All imported plants, grains, or products which on arrival are found to be infected or attacked by parasites must be destroyed at the expense of the importers.
ENTRY UNRESTRICTED)
ART. 4. Agricultural and horticultural products, kitchen vegetables, grains, and fruits intended for consumption are free from the preceding provisions.
ART. 5. Seeds intended for food purposes are not subject to any special regulation.
IMPORTATION PROHIBITED
ART. 6. The importation of coconuts, seed hulls of coconut palms, and basketmaking goods of coconut palm leaves that originate outside the archipelago of New Caledonia and the Loyalty Islands into New Caledonia and its dependencies is absolutely prohibited. Every product of this kind that is seized on arrival in Noumea shall be destroyed by burning.

POTATOES MUST BE CERTIFIED
ART. 7. Potatoes will be admitted to entry only when accompanied by a phytosanitary certificate issued by an authorized official of the exporting country and affirming that they were inspected on shipment and were free from any kind of pest.
Tubers found on entry to be infected are to be returned or destroyed.

B. E. P. Q.- 399
PLANT-QUARANTINE IMPORT RESTRICTIONS, PRESIDENCY OF DOMINICA, BRITISH WEST INDIES
JUNE 1, 1936.
This summary of the plant-quarantine import restrictions of the Presidency of Dominica, British West Indies, has been prepared for the information of nurserymen, plant-quarantine officials, and others interested in the exportation of plants and plant products to that country.
It was prepared by Harry B. Shaw, plant-qutarantine inspector, in charge of foreign information service, Division of Foreign Plant Quarantines, from the plants-protection ordinance, 1927, and proclamations promulgated thereunder, and reviewed by the agricultural superintendent of the Botanic and Agricultural Department of Dominica.
The information contained in this circillar is believed to be correct and complete up to the time of preparation, but it is not intended to be used independently of nor as a substitute for the original texts, and it is not to be interpreted as legally authoritative. The ordinance and proclamations should be consulted for the exact texts.
LEE A. STRONG,
Chief, Bureau of Entomology and Plant Quiarantine.


PLANT-QUARANTINE IMPORT RESTRICTIONS, PRESIDENCY OF DOMINICA, BRITISH WEST INDIES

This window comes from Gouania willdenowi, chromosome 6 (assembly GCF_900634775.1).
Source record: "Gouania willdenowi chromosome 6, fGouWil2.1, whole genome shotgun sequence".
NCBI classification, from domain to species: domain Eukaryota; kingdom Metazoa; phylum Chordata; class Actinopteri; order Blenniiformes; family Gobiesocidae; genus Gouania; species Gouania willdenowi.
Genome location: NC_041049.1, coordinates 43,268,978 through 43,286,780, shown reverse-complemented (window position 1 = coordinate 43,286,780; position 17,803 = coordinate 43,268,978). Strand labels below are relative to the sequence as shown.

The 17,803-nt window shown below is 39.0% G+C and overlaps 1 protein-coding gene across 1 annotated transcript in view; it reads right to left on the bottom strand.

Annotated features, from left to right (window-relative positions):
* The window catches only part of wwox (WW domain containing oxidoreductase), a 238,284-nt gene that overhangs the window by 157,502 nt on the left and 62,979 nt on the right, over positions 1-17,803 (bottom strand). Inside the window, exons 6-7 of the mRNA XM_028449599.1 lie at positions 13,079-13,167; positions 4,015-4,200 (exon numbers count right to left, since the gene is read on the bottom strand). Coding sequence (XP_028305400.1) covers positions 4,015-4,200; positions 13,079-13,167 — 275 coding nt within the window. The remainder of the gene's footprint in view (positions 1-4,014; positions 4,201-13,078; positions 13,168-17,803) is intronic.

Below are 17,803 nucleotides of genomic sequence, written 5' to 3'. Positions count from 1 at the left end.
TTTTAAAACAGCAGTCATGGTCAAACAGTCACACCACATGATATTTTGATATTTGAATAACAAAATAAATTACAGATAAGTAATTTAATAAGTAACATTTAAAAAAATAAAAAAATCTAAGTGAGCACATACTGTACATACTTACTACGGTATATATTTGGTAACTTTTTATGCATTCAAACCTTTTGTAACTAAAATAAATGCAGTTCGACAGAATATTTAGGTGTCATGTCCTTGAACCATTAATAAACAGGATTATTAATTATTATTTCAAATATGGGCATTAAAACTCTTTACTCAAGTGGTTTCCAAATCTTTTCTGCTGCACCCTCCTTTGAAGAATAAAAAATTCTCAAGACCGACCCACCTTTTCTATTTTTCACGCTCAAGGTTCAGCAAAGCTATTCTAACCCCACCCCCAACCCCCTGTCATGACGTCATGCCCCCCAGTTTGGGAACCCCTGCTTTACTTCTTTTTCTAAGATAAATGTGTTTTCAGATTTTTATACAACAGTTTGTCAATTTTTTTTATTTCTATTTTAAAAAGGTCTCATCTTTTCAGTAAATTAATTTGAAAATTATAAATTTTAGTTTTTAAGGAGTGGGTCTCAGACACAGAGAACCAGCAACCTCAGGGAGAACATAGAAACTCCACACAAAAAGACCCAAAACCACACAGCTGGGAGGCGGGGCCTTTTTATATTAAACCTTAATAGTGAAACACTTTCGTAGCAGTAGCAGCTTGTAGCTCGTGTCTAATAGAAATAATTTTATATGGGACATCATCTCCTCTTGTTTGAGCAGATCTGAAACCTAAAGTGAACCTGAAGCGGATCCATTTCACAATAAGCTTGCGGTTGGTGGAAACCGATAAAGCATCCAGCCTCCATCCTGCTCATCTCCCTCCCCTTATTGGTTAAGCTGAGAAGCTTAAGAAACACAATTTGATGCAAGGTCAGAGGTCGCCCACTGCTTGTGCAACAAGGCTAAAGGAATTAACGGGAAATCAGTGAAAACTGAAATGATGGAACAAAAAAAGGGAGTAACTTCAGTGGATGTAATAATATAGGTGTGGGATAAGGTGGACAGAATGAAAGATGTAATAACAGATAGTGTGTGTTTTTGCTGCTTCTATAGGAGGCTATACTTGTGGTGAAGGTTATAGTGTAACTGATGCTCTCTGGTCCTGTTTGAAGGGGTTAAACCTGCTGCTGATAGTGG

BASIG LEGISLATION
Plants-protection ordinance, 1927, approved April 23, 1927.
SECTO:N 1. This ordinance may be cited as the plants-protection ordinance, 1927.
DEFINITIONS
SEm. 2. In this ordinance, unless the context otherwise requires:
"Disease" means any disease affecting trees, shrubs, or herbs caused by or consisting in the presence of any pathogenic animal or vegetable organism which the Governor may declare to be a disease within the meaning of this ordinance.







6 0 BUTREAUJ OF ENTOMOLOGY AND PLANT QUARANTINE [April-Jue

"Pest" includes any parasitic, epiphytic, or other animal or vegetable organism, and also any insect or other invertebrate animal (in any 'stage) affecting or injurious to trees, shrubs, or herbs, which the Governor may declare to be a Pest within the meaning of this ordinance.
"Tree", "shrub"~, "herb", respectively, include the fruit or any product of any tree, shrub, or herb, and the roots, trunks, stems, branches, fruits, leaves, or other parts thereof severed from any tree, shrub, or herb, including emptied pods or husks.
Section 3 empowers the Governor to appoint a chief inspector and as many inspectors as may be necessary.
Section 4 authorizes the Governor to rent or lease land for the purposes of the ordinance.
Se tions 5 and 6 authorize the Governor to prohibit, or to permit under conditions sl)CcitiWe by him, the importation of plants, parts of plants, plant products, soil, packing material, things, and substances, and to seize, destroy, or otherwise deal with material entered in violation of a proclamation.